Identity Verified Thinker in Business / Industries / Pharmaceuticals
Dennis Lendrem
Dennis Lendrem
MSc in Medical Statistics, PhD from Oxford. Background in Pharmaceutical R&D. Contributor to popular magazines and trade magazines including Scrip Magazine, New Scientist and the Economist. Formerly Editor of the journal Pharmaceutical Statistics.
Jul. 31, 2014 5:07 am
Failure is an unfortunate word; it has such negative connotations. Norman Einstein, CEO Scientific Radicals Check this link if you can't see the embedded video in your browser.  Read More
Jul. 26, 2014 3:09 am
You can spend a small fortune on fishing tackle and not catch fish. You pay good money to access the best Scottish rivers. More money to buy a Hardy rod and reel, the finest Cortland lines, and beautiful Donegal Fishing Flies. But none of that will catch you fish unless you get your knots right. You may have fabulous stories to tell about the one that got away. But if you don't get your...  Read More
Jul. 11, 2014 3:06 am
At TEDxNewcastle 2014 Steve Mould gave a brilliant account of the science leading to the discovery of "The Mould Effect". In doing so, he blends science, entertainment and performance to create a science communication masterclass. Check out The Mould Effect  Read More
Jul. 9, 2014 8:04 am
In 2013 Professor Sugata Mitra outlined his plan for a "School In The Cloud". Ever since his "Hole In The Wall" experiment - introducing computers to children in the slums and villages of India - he had been thinking about a sustainable solution to education in remote and disadvantaged locations. In the interview Sugata Goes To School he told the untold story about what happened after the...  Read More
Jul. 3, 2014 3:01 am
In 1968 Mr Fletcher took me aside and told me that if I was really serious about a career in physics then I really needed a slide rule. (Or slipstick in the US). He was wrong. Mr Fletcher hadn't anticipated the rise of the calculator. And the personal computer was the stuff of science fiction.  Read More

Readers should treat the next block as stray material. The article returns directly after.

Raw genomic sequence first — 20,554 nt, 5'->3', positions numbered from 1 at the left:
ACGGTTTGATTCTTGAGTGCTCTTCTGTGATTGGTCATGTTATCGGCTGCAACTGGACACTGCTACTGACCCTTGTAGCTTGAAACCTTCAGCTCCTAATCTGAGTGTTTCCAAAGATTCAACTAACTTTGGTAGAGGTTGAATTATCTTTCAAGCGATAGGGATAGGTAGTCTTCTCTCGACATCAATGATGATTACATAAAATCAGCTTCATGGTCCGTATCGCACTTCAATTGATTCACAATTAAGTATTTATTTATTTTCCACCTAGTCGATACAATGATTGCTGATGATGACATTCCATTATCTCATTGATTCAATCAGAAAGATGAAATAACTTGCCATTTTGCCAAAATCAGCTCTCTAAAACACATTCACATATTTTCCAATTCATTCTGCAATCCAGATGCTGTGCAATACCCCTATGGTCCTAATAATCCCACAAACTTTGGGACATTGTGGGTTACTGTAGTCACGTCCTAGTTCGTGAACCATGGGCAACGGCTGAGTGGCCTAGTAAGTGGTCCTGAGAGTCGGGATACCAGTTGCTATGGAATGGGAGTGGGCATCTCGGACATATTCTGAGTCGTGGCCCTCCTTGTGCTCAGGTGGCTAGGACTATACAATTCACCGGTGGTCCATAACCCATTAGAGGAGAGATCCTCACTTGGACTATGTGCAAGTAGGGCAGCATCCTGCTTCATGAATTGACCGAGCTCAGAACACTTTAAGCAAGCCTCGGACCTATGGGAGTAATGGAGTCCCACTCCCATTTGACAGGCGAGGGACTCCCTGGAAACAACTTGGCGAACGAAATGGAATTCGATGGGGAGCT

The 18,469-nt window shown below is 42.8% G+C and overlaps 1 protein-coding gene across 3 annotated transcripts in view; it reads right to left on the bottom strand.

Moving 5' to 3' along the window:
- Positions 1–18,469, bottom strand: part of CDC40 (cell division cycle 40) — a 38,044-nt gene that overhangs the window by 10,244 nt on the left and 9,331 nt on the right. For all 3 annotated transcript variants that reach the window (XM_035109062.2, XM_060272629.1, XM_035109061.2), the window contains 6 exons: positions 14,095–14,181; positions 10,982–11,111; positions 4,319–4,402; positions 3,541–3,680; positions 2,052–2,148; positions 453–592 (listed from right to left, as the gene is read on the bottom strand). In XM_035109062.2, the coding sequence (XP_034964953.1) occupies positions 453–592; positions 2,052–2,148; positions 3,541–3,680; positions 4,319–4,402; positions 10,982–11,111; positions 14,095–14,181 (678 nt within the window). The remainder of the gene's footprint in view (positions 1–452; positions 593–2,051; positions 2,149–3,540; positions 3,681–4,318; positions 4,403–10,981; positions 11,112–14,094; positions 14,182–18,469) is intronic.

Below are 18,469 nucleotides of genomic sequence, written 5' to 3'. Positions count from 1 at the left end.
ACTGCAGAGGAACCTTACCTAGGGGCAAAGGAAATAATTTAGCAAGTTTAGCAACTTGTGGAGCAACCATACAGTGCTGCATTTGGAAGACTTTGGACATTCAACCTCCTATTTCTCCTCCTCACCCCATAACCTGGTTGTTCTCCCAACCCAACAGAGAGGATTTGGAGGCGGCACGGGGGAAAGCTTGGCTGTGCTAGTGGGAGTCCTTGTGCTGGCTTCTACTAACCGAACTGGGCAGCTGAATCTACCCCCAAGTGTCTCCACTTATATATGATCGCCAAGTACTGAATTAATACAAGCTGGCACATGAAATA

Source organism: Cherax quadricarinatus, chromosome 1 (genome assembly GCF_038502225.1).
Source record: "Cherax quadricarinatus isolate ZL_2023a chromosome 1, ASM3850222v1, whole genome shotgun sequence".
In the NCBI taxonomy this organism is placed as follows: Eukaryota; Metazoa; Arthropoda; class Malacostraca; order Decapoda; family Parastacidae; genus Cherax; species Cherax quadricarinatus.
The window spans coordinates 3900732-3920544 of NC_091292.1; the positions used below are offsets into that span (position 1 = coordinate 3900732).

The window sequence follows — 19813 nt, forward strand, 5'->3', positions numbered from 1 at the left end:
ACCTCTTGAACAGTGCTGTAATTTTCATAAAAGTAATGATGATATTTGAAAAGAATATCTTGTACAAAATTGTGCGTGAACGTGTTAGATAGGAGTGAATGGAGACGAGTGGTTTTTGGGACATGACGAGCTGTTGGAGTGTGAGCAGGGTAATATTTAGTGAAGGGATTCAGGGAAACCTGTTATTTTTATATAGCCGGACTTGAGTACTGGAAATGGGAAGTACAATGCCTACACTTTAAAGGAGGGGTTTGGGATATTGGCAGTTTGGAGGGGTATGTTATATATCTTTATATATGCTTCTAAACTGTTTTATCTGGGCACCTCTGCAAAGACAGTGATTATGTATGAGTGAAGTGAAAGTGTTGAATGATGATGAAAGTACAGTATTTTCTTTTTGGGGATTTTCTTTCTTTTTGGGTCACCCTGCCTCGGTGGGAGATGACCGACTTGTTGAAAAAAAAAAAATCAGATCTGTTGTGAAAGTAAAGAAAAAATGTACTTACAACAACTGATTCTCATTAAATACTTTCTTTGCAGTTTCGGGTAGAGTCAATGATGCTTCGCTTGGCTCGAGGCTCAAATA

Jun. 27, 2014 12:20 pm
When Professor Sugata Mitra, winner of the $1m TED Prize for his "School In The Cloud" idea, learned that he would not be able to attend TEDxNewcastle, he set up a self organized learning environment at one of the local schools. The students came together to research, interview, film, record and then edit the interview with the help of Gareth Hudson and Kids for Kids UK in the studios at...  Read More
Jun. 18, 2014 8:56 am
Other people said it couldn't be done. But this neat little robot from those clever people at GlaxoSmithKline allows their development chemists to perform up to 52 chemical reactions in parallel each with different reagents, stirring speeds, times and durations. At TEDxNewcastle last week we learned from Martin Owen in Strategic Technologies how GSK just got on and did it. PROSPER was...  Read More
Jun. 15, 2014 3:38 am
Last week Tilly Hale gave a virtuoso performance in the King's Hall , Newcastle University at TEDxNewcastle. Before a sell-out audience she recounted her patient journey and how her illness, primary biliary cirrhosis, launched her late career as a researcher. Tilly made a passionate and articulate call to clinicians and healthcare professionals. Patients know best what it is like to...  Read More
Jun. 7, 2014 12:09 pm
What happened when Professor Sugata Mitra , winner of the $1m TED Prize for his idea for a "School in the Cloud" met Arthur C Clarke, author of 2001: A Space Odyssey? Those lovely people at TEDxNewcastle have released a teaser trailer in advance of their new video "Sugata Goes To School" which tells the story of what happened when the author of the "School In The Cloud" visited a "School...  Read More
Jun. 4, 2014 5:10 am
The pharmaceutical industry spends approximately $3bn PER WEEK on pharmaceutical R&D.  Read More
Jun. 3, 2014 1:42 am